With e-commerce spending during Black Friday and Singles’ Day growing each year, brand protection teams need to be aware of the latest emerging threats and infringement trends. Read this blog to learn how you can protect your brand and consumers online during the holiday season.
Counterfeiting, phishing, impersonation, and hashtag hijacking are just a handful of the online threats that brands face during the holiday season. And with an environment of fast-moving flash sales and large-scale discounting, it can be difficult to keep up with infringers.
Read this blog to learn:
- The shifts in online consumer behavior
- The holiday infringement trends, including counterfeiting, phishing, and review fraud
- How brands can protect consumers and key revenue streams
The shifts in online consumer behavior
In 2020, the US e-commerce market grew by over 30%, shooting past previous projections. In the same year, US holiday spending reached $100 billion by December.
In 2021 e-commerce growth has continued at lightning pace. In the US, e-commerce grew by 39.1% in Q1 2021. Comparatively, e-commerce grew by 13.8% in Q1 2020. In Q2 2021, nearly $1 of every $5 spent on retail purchases in the US was online.
In the EU, total e-commerce revenues hit US$425.2bn in 2020, an increase of US$71bn from 2019. And in 2021, the market is forecasted to grow by another 9.5%. Brick-and-mortar footfall has shown signs of strong recovery from the pandemic, but its growth rate still lags behind e-commerce at 4.8%.
Online buying behavior often differs during the holiday season with consumers snapping up time-limited deals on third party e-commerce sites or marketplaces, instead of seeking out specific brands’ websites.
In China, the annual Singles’ Day e-commerce shopping festival has fueled an explosion in livestream sales. On just the first day of the Alibaba Singles’ Day pre-sales event, Li Jiaqi, a top livestream salesman sold a staggering US$1.9 billion in products and attained nearly 250 million video views.
Deal aggregate websites often see a spike in traffic during the holiday season. These websites redirect to countless external sites, some of which are unfamiliar to the consumer and likely to have been set up only a few days prior. It is difficult for consumers to ascertain the legitimacy of these external sites, and they are at risk of inadvertently visiting scam sites
Holiday season infringement trends
COVID-19 caused widespread disruption to supply chains across the globe, impacting businesses’ ability to fulfill consumer demand. Infringers capitalized on this throughout the pandemic, with cases of falsified and substandard medical products were sold to consumers and, in some cases, even hospitals.
In 2021, similar activity has been observed in the run up to the holiday season, where supply from legitimate businesses is unable to meet demand and bad actors are seizing the opportunity to infiltrate marketplaces.
Delays at UK ports will result in toy shortages this Christmas, according to Gary Grant, CEO at UK toy retailer The Entertainer. Infringers are likely to jump at this opportunity to plug the supply gap with fake goods.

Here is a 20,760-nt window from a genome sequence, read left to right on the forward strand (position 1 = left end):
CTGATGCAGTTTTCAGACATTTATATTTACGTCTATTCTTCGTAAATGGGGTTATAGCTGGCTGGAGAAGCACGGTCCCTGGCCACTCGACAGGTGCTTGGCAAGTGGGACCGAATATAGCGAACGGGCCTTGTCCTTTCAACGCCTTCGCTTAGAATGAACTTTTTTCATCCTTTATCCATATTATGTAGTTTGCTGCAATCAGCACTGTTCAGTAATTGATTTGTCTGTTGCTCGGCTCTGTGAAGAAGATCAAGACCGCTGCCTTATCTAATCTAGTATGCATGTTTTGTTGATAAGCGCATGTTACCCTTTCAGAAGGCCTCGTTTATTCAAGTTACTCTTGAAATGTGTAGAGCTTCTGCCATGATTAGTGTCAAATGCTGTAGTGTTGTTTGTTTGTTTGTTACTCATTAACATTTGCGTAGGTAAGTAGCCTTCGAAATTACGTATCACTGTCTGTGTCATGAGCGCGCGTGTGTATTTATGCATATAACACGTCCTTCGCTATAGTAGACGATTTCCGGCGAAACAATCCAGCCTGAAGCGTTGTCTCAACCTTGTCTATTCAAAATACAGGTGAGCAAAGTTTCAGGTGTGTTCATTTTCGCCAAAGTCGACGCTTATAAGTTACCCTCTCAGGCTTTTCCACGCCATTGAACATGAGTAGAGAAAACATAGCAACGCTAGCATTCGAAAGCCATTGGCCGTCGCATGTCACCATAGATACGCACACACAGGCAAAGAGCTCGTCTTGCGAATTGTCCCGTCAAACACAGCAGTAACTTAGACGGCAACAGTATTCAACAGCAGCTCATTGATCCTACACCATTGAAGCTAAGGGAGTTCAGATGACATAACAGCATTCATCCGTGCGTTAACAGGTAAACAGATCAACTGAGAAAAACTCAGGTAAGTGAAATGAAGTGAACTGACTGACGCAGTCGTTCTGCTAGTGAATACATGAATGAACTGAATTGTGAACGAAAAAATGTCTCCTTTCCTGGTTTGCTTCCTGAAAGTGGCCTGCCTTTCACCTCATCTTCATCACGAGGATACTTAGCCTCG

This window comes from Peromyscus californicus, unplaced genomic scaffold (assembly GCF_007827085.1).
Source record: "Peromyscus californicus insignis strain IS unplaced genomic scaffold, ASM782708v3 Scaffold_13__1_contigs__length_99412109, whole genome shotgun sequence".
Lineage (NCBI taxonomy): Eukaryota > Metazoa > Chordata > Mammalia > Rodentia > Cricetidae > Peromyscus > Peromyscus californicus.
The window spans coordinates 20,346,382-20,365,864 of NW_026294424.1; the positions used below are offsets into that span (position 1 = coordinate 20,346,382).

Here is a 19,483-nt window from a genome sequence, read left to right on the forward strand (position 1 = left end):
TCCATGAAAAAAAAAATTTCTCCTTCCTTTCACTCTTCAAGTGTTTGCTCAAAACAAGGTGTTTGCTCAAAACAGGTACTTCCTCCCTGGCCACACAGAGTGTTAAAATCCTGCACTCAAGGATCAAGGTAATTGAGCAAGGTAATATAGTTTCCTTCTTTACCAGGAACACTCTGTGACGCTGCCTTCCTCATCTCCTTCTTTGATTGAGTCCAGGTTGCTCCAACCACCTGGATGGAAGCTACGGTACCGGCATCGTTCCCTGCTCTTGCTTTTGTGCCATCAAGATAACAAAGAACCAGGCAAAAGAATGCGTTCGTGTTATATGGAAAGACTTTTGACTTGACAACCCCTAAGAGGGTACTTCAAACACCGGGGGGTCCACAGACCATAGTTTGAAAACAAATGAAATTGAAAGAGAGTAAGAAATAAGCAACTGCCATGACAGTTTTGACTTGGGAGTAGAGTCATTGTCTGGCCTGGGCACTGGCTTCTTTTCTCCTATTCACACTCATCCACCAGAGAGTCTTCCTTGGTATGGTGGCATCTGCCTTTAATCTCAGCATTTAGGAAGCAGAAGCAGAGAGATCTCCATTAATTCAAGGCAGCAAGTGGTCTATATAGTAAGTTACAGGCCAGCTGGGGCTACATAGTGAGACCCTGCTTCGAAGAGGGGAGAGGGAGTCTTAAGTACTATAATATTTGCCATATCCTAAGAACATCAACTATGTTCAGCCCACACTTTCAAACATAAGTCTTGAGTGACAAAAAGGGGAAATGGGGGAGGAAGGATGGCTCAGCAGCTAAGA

Counterfeits and other infringing listings
The holiday season is a hotbed for brand infringement. And with the pandemic fueling record e-commerce demand in 2020, infringers were keen to promote their counterfeits and other infringing products to as many consumers as possible.
For example, in the week of Thanksgiving (the run up to Black Friday), compared to a week 3 months back, Corsearch’s technology detected the following increases in counterfeit and other infringing listings on popular marketplaces:
Phishing scams and impersonation
During the holiday season, social media platforms are inundated with both legitimate and illegitimate accounts promoting time-limited deals. Consumers may find it difficult to distinguish between the real and the fake, falling prey to impersonation accounts that redirect them to websites operating phishing schemes.
‘Thematic’ phishing scams pose a significant threat to brands and consumers during e-commerce festivals periods such as Black Friday and Singles’ Day. In one case, Facebook accounts masquerading as an FMCG brand’s official Facebook account were promoting fake giveaways and competitions in order to obtain consumers’ personal data.
After the holiday season, the number of anonymized consumer complaints for phishing scams received by the brand reduced swiftly – in January 2021 consumer complaints had dropped by almost 50% compared to December 2020.
Corsearch’s analysts detected a large increase in phishing scams targeting a household appliances brand in the run up to Black Friday 2020, compared to 2019. After Black Friday, these websites quickly switched their focus to Christmas themed scams. New Year’s themed websites emerged then soon after.
Digital ads and hashtag hijacking
Infringers effectively operate as a primary competitor, undercutting price and hijacking hard-earned brand equity. Without a dedicated strategy to tackle infringers during the holiday season, brands often find themselves with inflated digital spend as they vie for the same advertising space.